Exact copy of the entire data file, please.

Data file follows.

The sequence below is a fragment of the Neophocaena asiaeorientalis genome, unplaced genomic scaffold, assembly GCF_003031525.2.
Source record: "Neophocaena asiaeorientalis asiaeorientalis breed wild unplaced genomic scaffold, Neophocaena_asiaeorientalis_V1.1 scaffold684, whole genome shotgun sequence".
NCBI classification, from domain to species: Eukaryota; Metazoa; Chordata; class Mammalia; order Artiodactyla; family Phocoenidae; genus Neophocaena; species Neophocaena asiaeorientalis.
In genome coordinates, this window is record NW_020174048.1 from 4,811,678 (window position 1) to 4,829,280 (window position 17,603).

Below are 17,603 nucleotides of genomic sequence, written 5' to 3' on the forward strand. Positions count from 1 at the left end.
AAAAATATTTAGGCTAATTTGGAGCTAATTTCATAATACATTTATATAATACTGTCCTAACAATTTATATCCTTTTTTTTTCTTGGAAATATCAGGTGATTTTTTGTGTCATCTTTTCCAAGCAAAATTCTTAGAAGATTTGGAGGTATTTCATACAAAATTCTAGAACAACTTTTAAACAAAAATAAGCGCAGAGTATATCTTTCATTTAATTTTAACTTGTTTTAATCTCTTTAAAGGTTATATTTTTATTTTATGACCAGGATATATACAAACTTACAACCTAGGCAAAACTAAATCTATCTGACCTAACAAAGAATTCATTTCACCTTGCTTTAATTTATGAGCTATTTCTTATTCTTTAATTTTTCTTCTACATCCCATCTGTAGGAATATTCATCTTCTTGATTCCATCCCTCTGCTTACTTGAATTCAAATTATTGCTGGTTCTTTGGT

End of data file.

The sequence below is a fragment of the Neophocaena asiaeorientalis genome, unplaced genomic scaffold, assembly GCF_003031525.2.
Source record: "Neophocaena asiaeorientalis asiaeorientalis breed wild unplaced genomic scaffold, Neophocaena_asiaeorientalis_V1.1 scaffold684, whole genome shotgun sequence".
NCBI classification, from domain to species: Eukaryota; Metazoa; Chordata; class Mammalia; order Artiodactyla; family Phocoenidae; genus Neophocaena; species Neophocaena asiaeorientalis.
In genome coordinates, this window is record NW_020174048.1 from 4,811,678 (window position 1) to 4,829,280 (window position 17,603).

Below are 17,603 nucleotides of genomic sequence, written 5' to 3' on the forward strand. Positions count from 1 at the left end.
AAAAATATTTAGGCTAATTTGGAGCTAATTTCATAATACATTTATATAATACTGTCCTAACAATTTATATCCTTTTTTTTTCTTGGAAATATCAGGTGATTTTTTGTGTCATCTTTTCCAAGCAAAATTCTTAGAAGATTTGGAGGTATTTCATACAAAATTCTAGAACAACTTTTAAACAAAAATAAGCGCAGAGTATATCTTTCATTTAATTTTAACTTGTTTTAATCTCTTTAAAGGTTATATTTTTATTTTATGACCAGGATATATACAAACTTACAACCTAGGCAAAACTAAATCTATCTGACCTAACAAAGAATTCATTTCACCTTGCTTTAATTTATGAGCTATTTCTTATTCTTTAATTTTTCTTCTACATCCCATCTGTAGGAATATTCATCTTCTTGATTCCATCCCTCTGCTTACTTGAATTCAAATTATTGCTGGTTCTTTGGT